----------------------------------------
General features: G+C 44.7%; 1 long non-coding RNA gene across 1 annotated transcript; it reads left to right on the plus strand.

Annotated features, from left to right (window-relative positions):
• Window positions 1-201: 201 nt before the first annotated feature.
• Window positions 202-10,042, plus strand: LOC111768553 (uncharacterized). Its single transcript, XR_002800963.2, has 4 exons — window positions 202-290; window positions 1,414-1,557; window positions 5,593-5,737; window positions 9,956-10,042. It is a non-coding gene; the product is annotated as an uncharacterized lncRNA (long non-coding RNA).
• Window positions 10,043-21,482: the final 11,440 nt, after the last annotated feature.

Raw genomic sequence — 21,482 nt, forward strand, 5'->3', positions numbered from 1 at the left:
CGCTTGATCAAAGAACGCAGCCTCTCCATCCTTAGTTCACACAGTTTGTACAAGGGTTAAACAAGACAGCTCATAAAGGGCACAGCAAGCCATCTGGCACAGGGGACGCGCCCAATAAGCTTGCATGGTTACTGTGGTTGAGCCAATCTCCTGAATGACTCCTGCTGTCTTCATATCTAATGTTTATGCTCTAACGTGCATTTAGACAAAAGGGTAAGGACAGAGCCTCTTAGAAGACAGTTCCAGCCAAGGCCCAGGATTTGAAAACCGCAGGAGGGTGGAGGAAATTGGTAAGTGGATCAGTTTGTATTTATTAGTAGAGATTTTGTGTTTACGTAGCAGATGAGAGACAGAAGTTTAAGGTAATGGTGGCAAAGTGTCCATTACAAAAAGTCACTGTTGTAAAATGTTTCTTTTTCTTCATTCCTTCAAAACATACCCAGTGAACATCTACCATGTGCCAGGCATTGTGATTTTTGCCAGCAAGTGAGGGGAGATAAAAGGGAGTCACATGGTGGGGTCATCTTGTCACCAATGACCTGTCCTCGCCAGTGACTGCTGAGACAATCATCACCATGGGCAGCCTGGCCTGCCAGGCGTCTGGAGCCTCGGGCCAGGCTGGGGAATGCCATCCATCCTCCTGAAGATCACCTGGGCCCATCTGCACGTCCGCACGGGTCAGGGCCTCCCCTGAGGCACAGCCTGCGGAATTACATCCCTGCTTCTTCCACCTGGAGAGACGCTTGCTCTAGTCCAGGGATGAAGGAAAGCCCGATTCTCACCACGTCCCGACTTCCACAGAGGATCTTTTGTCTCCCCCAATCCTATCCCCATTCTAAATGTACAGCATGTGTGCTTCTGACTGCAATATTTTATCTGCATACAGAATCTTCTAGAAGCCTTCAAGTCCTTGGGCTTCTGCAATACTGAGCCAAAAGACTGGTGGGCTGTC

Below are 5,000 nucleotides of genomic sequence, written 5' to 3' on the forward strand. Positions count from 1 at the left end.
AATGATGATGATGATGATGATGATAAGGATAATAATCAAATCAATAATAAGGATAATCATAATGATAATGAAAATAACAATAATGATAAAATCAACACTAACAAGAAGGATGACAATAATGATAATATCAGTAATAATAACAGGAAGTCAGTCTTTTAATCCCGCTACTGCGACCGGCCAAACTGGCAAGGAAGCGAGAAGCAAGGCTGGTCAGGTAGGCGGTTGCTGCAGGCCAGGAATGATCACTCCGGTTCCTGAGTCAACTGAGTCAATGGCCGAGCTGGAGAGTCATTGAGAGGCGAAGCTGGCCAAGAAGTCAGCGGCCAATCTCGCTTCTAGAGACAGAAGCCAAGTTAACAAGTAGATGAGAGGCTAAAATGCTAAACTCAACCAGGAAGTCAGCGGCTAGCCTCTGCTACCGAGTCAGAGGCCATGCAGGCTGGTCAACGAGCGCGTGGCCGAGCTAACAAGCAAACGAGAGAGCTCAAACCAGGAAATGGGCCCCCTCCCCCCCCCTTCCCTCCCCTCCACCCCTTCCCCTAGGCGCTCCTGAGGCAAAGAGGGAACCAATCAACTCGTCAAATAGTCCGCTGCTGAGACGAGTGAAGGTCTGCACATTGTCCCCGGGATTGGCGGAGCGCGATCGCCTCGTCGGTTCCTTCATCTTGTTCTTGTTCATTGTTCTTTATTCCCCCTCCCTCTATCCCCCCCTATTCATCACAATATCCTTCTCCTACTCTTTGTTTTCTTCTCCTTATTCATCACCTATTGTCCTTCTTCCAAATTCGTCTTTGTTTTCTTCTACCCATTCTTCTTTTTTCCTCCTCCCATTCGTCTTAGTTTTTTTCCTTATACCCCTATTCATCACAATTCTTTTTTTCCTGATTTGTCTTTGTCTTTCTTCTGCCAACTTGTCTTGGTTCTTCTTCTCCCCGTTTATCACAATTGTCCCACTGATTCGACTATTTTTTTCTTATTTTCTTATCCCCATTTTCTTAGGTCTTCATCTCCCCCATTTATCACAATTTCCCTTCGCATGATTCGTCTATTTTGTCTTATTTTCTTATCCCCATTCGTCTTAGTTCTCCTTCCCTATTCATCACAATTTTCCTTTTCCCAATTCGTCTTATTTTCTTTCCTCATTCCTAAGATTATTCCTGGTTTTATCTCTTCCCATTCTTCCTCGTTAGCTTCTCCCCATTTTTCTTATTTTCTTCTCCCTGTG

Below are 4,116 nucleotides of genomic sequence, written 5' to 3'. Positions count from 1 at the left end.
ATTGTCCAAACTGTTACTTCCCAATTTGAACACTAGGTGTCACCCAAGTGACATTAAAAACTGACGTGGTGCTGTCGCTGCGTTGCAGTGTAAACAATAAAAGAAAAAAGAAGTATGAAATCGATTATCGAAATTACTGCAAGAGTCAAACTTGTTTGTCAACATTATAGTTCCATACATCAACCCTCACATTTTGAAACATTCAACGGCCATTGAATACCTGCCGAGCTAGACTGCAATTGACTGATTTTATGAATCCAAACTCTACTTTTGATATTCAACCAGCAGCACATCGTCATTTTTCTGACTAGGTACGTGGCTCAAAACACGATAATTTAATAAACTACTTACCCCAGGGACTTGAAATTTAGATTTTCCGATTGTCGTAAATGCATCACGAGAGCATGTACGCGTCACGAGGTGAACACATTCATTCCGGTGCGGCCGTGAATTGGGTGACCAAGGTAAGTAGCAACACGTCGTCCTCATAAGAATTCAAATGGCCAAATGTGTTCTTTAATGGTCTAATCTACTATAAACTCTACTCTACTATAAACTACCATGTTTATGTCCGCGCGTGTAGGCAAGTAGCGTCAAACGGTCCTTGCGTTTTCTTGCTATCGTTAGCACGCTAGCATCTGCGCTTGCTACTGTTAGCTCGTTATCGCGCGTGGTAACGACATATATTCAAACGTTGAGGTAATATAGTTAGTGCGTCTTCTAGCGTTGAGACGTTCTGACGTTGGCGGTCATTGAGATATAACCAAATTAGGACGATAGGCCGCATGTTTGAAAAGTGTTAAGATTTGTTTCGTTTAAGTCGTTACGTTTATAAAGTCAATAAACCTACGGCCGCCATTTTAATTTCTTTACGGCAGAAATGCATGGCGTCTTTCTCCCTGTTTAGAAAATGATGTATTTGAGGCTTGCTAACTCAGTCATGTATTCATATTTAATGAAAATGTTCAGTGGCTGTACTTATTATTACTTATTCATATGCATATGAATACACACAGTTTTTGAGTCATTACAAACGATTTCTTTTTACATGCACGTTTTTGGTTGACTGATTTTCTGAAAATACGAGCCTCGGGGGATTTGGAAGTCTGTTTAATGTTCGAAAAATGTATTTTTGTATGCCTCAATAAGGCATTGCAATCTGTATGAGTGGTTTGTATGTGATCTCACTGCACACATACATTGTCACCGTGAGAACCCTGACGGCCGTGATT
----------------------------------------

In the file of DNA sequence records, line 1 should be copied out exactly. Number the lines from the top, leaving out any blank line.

General features: G+C 44.7%; 1 long non-coding RNA gene across 1 annotated transcript; it reads left to right on the plus strand.